USA: World Bank, IMF Meetings Shrink Amid Security Concerns
Inter Press Service
August 11th, 2001
Security concerns have forced the World Bank and International Monetary Fund (IMF) to drastically scale back plans for their annual meetings here next month. The agencies say the meetings, usually held over the course of about a week, will take place on Sep. 29 and 30. Their executive boards are expected to formally approve the change Tuesday. The meetings had been scheduled for Sep. 28 through Oct. 4.

MEXICO: Farmers March Against Free Trade
Associated Press
August 8th, 2001
Thousands of farmers marched through the Mexican capital Wednesday demanding subsidies and a halt to free trade -- posing the most direct challenge yet to President Vicente Fox's 8-month-old administration.

UK: Climate Victims Could Take U.S. to Court
by Andrew SimmsInternational Herald Tribune
August 7th, 2001
As the rich world keeps falling out over how to deal with global warming, exasperated poor countries may come to the conclusion that when all else fails, it's time go to court.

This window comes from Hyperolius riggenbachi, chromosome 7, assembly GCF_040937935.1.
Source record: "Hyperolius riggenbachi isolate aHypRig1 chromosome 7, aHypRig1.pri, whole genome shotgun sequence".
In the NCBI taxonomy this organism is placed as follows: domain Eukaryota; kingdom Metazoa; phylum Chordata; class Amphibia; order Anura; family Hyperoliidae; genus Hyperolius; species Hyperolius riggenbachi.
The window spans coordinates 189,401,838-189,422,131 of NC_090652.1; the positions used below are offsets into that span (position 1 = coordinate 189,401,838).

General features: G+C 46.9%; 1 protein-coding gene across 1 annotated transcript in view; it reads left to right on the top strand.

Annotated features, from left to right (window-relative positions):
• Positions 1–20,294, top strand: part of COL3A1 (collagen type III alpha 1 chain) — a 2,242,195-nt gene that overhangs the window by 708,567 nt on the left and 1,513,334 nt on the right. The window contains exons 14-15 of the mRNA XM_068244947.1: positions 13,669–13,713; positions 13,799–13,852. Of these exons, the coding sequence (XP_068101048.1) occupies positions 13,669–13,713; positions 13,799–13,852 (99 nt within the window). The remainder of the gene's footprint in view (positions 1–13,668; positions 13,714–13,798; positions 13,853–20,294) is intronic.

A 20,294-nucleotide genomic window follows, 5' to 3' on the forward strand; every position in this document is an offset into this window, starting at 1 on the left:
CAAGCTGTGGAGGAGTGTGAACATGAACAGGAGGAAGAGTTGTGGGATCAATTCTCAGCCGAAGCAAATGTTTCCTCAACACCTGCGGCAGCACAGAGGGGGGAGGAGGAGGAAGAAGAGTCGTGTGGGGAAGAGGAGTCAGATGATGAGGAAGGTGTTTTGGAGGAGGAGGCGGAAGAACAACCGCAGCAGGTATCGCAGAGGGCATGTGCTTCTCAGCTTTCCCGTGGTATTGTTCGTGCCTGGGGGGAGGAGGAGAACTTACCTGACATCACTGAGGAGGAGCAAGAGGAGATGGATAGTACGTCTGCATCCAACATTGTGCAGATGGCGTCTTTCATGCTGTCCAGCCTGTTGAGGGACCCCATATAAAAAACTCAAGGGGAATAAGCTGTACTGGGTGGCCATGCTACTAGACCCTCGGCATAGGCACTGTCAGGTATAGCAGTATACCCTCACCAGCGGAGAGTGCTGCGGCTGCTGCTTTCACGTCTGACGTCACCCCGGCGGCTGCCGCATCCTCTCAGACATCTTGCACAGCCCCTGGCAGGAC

US: Nike Capitalizes on the Anti-Capitalists
by Alicia RebensdorfAlterNet
August 7th, 2001
An angry mob gathered around a train station, passing out photocopied flyers and shouting protests against an unjust company. Scrappy stickers were slapped on billboards, directing passers-by to a crudely designed website. The company they were railing against was a frequent target of grassroots activism: Nike. And the group running this guerilla-style anti-advertising campaign? None other than Nike itself.

Indonesia: US Biggest Importer of Illegal Timber
U.S. Newswire
August 6th, 2001
An international ban on the export of a rare tree species comes into effect today to help save Indonesia's rapidly disappearing orangutans. The government of Indonesia banned both the export and domestic trade in ramin (Gonystylus bancanus) due to continued illegal logging of this rare and valuable tree species within several of Indonesia's Orangutan National Parks.

USA: Officials Ignore Working Poor
by Barbara EhrenreichLos Angeles Times
August 5th, 2001